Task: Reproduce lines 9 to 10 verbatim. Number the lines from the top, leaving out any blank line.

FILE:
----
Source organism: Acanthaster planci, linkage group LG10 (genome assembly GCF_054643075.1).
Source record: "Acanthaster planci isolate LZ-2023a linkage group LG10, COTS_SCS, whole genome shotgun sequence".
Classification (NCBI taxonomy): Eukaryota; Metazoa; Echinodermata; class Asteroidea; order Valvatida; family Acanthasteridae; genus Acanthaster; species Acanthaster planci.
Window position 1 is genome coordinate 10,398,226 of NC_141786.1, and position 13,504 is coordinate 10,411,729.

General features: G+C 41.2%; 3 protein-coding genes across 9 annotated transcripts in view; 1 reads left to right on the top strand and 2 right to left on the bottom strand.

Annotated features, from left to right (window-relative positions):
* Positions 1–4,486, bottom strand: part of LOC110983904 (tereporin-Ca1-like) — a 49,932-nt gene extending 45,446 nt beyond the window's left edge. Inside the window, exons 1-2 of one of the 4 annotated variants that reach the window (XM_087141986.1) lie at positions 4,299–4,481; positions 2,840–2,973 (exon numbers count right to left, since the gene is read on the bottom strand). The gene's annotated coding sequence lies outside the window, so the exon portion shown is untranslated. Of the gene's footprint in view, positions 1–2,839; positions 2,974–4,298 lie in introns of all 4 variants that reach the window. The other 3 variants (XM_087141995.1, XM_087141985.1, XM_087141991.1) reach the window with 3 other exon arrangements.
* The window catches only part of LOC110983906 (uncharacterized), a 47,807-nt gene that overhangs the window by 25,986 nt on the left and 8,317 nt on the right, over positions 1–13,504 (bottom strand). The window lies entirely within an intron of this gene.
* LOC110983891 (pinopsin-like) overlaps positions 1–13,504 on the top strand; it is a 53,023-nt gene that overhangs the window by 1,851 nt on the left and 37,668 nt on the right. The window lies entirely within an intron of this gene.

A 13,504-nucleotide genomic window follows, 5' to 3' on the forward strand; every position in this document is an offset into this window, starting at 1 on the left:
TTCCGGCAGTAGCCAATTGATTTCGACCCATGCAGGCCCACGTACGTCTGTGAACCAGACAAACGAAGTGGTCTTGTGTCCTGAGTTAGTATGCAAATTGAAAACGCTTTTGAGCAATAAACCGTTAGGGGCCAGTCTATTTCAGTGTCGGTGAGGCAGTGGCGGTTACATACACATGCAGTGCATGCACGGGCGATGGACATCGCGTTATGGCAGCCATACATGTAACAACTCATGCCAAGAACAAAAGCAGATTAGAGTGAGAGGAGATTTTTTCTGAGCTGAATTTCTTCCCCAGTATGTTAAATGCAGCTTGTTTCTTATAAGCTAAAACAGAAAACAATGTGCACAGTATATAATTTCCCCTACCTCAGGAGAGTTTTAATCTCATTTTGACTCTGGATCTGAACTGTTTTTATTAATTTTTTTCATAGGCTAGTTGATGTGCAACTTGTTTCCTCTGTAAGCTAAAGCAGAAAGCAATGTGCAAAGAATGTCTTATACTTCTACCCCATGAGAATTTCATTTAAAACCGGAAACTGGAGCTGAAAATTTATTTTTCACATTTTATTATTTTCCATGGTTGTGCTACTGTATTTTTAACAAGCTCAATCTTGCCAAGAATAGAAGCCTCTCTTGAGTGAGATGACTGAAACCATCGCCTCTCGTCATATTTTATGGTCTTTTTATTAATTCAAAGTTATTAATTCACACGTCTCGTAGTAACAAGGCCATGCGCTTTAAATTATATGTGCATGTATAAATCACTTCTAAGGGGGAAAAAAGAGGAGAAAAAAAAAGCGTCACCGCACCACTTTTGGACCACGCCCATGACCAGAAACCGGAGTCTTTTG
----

* LOC110983891 (pinopsin-like) overlaps positions 1–13,504 on the top strand; it is a 53,023-nt gene that overhangs the window by 1,851 nt on the left and 37,668 nt on the right. The window lies entirely within an intron of this gene.

A 13,504-nucleotide genomic window follows, 5' to 3' on the forward strand; every position in this document is an offset into this window, starting at 1 on the left: